The central problem we face today is to stop using fossil fuel for generating the energy we need. Looking back 250 years, almost all our energy came from burning wood and charcoal, from the force of rivers to drive machines, from the wind to move boats and drive windmills, and from animal and human labour. Can we go back to those primary sources: the power of water and wind? At least an important part of the answer lies in our ingenuity in aiming for this. The future of these islands depends on it and Scotland has a critical part to play, though our dependence on oil has unfortunately held us back from seizing the initiative.
As long ago as 1923, JBS Haldane in a lecture entitled Daedalus; or, Science and the Future
As for the supplies of mechanical power, it is axiomatic that the exhaustion of our coal and oil-fields is a matter of centuries only. As it has often been assumed that their exhaustion would lead to the collapse of industrial civilisation, I may perhaps be pardoned if I give some of the reasons which lead me to doubt this proposition.
Water-power is not, I think, a probable substitute, on account of its small quantity, seasonal fluctuation, and sporadic distribution... Ultimately, we shall have to tap those intermittent but inexhaustible sources of power, the wind and the sunlight. The problem is simply one of storing their energy in a form as convenient as coal or petrol. If a windmill in one's back garden could produce a hundredweight of coal daily (and it can produce its equivalent in energy), our coalmines would be shut down tomorrow. Even tomorrow a cheap, foolproof, and durable storage battery may be invented, which will enable us to transform the intermittent energy of the wind into continuous electric power.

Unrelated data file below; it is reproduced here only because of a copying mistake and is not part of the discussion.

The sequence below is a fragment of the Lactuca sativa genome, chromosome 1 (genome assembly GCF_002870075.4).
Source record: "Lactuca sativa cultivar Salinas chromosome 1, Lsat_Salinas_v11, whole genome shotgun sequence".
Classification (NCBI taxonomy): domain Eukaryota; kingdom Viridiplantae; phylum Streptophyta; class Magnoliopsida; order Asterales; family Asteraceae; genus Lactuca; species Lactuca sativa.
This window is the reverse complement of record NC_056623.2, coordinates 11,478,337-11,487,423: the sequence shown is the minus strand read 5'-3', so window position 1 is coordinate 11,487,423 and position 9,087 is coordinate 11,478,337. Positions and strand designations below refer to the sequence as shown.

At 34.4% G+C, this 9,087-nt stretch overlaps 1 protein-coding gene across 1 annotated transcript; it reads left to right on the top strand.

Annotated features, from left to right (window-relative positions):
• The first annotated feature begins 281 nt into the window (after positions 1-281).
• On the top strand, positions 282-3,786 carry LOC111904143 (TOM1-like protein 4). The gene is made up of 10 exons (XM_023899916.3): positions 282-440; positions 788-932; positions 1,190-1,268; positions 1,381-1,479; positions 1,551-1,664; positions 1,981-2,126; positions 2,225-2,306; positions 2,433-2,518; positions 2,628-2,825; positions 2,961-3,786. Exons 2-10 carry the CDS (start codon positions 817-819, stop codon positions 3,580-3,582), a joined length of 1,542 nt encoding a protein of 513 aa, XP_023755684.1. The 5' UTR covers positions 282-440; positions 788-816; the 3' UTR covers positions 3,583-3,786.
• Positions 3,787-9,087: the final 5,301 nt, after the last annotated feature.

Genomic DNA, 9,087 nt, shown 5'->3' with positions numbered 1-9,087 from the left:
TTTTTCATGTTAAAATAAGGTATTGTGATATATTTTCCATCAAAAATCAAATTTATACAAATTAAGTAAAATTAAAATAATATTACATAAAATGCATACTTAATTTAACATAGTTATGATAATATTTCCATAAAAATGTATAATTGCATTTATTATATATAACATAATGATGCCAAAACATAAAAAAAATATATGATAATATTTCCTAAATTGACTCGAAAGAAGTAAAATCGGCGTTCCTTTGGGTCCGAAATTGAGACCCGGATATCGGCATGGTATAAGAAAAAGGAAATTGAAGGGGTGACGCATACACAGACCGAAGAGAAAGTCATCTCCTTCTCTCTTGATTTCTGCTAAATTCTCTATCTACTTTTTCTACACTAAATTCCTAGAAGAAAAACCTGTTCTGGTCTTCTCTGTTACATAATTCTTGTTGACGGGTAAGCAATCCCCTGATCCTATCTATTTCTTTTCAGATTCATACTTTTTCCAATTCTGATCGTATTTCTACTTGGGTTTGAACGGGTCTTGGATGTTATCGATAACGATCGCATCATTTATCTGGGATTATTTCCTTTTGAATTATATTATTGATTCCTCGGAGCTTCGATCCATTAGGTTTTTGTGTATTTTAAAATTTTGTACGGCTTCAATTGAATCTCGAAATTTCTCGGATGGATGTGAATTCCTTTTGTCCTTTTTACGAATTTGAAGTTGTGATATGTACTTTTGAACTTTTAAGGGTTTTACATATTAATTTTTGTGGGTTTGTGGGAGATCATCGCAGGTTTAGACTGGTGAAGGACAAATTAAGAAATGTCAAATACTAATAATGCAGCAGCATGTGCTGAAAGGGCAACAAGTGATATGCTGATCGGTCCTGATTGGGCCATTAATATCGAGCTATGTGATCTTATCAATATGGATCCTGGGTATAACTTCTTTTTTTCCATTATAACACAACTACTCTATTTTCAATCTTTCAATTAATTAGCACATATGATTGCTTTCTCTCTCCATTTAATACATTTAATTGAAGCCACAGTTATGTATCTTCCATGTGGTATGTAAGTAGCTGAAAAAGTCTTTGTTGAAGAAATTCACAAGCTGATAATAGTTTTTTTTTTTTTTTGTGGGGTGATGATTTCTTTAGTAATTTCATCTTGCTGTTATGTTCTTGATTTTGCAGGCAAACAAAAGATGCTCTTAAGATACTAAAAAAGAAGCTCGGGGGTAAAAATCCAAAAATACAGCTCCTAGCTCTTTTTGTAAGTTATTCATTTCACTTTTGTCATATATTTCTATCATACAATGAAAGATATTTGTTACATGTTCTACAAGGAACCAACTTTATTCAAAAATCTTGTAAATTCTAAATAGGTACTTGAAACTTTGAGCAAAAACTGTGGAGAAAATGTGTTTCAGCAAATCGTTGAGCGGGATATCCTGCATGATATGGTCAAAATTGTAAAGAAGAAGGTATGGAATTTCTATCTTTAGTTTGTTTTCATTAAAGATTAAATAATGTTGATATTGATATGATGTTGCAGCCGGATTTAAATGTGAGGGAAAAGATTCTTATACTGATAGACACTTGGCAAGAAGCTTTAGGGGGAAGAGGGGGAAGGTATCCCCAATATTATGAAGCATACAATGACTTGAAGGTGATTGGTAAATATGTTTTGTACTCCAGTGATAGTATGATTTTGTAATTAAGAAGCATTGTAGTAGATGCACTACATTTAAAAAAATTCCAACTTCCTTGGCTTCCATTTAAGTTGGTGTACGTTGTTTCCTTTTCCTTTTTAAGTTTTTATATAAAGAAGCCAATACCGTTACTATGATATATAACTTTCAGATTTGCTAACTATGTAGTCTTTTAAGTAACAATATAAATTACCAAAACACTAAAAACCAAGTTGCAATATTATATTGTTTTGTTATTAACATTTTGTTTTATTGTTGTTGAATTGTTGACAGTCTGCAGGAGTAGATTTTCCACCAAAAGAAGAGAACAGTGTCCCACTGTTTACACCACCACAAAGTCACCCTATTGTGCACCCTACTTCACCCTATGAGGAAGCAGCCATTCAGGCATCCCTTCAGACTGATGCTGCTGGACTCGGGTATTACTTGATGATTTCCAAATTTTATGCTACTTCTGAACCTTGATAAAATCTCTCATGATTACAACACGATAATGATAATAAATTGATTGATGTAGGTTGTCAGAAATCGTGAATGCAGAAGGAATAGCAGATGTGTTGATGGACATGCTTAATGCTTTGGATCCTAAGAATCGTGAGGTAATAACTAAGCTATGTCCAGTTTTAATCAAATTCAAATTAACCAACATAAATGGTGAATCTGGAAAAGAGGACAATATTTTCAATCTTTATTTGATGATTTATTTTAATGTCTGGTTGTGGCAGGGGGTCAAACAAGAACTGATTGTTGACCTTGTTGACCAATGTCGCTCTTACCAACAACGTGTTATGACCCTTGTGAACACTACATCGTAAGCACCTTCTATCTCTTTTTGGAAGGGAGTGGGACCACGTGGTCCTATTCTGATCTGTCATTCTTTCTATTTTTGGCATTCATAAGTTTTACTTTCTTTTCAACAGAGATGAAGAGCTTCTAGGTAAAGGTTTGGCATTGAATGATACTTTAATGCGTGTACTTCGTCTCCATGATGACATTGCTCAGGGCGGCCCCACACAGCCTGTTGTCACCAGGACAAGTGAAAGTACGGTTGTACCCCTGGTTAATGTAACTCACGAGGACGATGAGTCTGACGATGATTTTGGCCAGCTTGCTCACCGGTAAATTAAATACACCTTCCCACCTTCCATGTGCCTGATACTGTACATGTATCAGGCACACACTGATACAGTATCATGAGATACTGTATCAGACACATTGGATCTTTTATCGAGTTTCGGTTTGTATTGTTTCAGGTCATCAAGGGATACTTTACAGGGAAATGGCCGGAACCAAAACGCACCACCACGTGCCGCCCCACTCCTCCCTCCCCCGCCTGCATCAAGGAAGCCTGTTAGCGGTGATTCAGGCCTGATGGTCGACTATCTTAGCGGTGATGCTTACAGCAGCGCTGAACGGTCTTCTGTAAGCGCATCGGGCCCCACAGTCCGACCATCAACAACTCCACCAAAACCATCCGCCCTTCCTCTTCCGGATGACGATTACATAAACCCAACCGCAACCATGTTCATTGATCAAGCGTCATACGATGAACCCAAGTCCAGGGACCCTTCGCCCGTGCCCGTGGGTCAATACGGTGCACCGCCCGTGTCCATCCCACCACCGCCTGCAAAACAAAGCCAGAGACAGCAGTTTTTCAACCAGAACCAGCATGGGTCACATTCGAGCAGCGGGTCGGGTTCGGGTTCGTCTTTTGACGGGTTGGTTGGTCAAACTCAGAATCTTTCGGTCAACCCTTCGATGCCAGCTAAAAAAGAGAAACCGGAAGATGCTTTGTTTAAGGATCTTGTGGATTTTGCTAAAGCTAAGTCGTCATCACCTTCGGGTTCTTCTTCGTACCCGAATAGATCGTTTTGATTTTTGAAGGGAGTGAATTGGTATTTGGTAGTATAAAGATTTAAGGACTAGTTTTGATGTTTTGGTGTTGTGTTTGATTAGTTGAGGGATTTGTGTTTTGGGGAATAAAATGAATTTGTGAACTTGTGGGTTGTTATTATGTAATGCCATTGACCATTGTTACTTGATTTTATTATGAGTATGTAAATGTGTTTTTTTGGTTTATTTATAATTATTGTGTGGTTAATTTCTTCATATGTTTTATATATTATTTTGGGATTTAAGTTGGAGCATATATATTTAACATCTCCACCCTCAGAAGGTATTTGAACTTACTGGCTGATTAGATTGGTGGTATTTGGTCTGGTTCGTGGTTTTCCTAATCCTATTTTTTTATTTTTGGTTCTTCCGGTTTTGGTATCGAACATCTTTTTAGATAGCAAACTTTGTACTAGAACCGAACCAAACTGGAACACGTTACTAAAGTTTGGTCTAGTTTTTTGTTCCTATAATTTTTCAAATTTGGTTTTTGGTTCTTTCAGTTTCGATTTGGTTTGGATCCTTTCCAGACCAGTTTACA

Personally, I think that 400 years hence the power question in England may be solved somewhat as follows: The country will be covered with rows of metallic windmills working electric motors which in their turn supply current at a very high voltage to great electric mains. At suitable distances, there will be great power stations where during windy weather the surplus power will be used for the electrolytic decomposition of water into oxygen and hydrogen. These gasses will be liquefied, and stored in vast vacuum jacketed reservoirs, probably sunk in the ground...
In times of calm, the gasses will be recombined in explosion motors working dynamos which produce electrical energy once more, or more probably in oxidation cells. Liquid hydrogen is weight for weight the most efficient known method of storing energy, as it gives about three times as much heat per pound as petrol. On the other hand, it is very light, and bulk for bulk has only one third of the efficiency of petrol. This will not, however, detract from its use in aeroplanes, where weight is more important than bulk. These huge reservoirs of liquified gasses will enable wind energy to be stored, so that it can be expended for industry, transportation, heating and lighting, as desired.
The initial costs will be very considerable, but the running expenses less than those of our present system. Among its more obvious advantages will be the fact that energy will be as cheap in one part of the country as another, so that industry will be greatly decentralised; and that no smoke or ash will be produced.
In a previous essay (1 September